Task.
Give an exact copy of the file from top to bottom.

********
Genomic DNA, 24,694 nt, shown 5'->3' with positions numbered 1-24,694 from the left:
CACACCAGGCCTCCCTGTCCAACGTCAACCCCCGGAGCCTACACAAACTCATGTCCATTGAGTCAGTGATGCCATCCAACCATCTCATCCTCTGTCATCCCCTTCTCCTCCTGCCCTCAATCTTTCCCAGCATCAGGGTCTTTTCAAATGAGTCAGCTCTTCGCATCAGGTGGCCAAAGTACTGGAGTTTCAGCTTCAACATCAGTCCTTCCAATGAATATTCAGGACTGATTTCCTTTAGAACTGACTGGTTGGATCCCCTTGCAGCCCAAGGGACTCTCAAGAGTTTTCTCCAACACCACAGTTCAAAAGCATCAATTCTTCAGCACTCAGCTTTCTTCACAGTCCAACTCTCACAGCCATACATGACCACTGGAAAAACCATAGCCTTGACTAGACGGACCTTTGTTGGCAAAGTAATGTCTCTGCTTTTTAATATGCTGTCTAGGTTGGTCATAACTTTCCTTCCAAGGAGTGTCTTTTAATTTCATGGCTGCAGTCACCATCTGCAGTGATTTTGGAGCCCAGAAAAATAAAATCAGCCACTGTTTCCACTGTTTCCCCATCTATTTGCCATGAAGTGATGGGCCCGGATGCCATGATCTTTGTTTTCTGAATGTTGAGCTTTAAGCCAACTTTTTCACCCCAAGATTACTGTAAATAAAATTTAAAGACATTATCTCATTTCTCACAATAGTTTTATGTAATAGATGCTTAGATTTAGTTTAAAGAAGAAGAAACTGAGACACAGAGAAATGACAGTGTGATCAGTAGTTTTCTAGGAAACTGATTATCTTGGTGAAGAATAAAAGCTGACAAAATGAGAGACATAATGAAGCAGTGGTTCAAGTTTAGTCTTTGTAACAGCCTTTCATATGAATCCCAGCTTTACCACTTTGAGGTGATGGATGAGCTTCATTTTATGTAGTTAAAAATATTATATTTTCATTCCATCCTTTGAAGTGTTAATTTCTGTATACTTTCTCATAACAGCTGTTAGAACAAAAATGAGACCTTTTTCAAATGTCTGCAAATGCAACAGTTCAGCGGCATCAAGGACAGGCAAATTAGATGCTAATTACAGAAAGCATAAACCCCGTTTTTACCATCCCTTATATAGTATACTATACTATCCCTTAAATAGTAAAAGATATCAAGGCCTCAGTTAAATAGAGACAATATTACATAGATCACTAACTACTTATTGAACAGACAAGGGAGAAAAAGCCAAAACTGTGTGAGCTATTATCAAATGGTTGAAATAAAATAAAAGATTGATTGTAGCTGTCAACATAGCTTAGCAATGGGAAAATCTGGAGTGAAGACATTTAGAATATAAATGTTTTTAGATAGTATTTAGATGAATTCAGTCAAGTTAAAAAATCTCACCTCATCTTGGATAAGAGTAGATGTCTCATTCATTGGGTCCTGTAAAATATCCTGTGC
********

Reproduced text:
Genomic DNA, 24,694 nt, shown 5'->3' with positions numbered 1-24,694 from the left:
CACACCAGGCCTCCCTGTCCAACGTCAACCCCCGGAGCCTACACAAACTCATGTCCATTGAGTCAGTGATGCCATCCAACCATCTCATCCTCTGTCATCCCCTTCTCCTCCTGCCCTCAATCTTTCCCAGCATCAGGGTCTTTTCAAATGAGTCAGCTCTTCGCATCAGGTGGCCAAAGTACTGGAGTTTCAGCTTCAACATCAGTCCTTCCAATGAATATTCAGGACTGATTTCCTTTAGAACTGACTGGTTGGATCCCCTTGCAGCCCAAGGGACTCTCAAGAGTTTTCTCCAACACCACAGTTCAAAAGCATCAATTCTTCAGCACTCAGCTTTCTTCACAGTCCAACTCTCACAGCCATACATGACCACTGGAAAAACCATAGCCTTGACTAGACGGACCTTTGTTGGCAAAGTAATGTCTCTGCTTTTTAATATGCTGTCTAGGTTGGTCATAACTTTCCTTCCAAGGAGTGTCTTTTAATTTCATGGCTGCAGTCACCATCTGCAGTGATTTTGGAGCCCAGAAAAATAAAATCAGCCACTGTTTCCACTGTTTCCCCATCTATTTGCCATGAAGTGATGGGCCCGGATGCCATGATCTTTGTTTTCTGAATGTTGAGCTTTAAGCCAACTTTTTCACCCCAAGATTACTGTAAATAAAATTTAAAGACATTATCTCATTTCTCACAATAGTTTTATGTAATAGATGCTTAGATTTAGTTTAAAGAAGAAGAAACTGAGACACAGAGAAATGACAGTGTGATCAGTAGTTTTCTAGGAAACTGATTATCTTGGTGAAGAATAAAAGCTGACAAAATGAGAGACATAATGAAGCAGTGGTTCAAGTTTAGTCTTTGTAACAGCCTTTCATATGAATCCCAGCTTTACCACTTTGAGGTGATGGATGAGCTTCATTTTATGTAGTTAAAAATATTATATTTTCATTCCATCCTTTGAAGTGTTAATTTCTGTATACTTTCTCATAACAGCTGTTAGAACAAAAATGAGACCTTTTTCAAATGTCTGCAAATGCAACAGTTCAGCGGCATCAAGGACAGGCAAATTAGATGCTAATTACAGAAAGCATAAACCCCGTTTTTACCATCCCTTATATAGTATACTATACTATCCCTTAAATAGTAAAAGATATCAAGGCCTCAGTTAAATAGAGACAATATTACATAGATCACTAACTACTTATTGAACAGACAAGGGAGAAAAAGCCAAAACTGTGTGAGCTATTATCAAATGGTTGAAATAAAATAAAAGATTGATTGTAGCTGTCAACATAGCTTAGCAATGGGAAAATCTGGAGTGAAGACATTTAGAATATAAATGTTTTTAGATAGTATTTAGATGAATTCAGTCAAGTTAAAAAATCTCACCTCATCTTGGATAAGAGTAGATGTCTCATTCATTGGGTCCTGTAAAATATCCTGTGC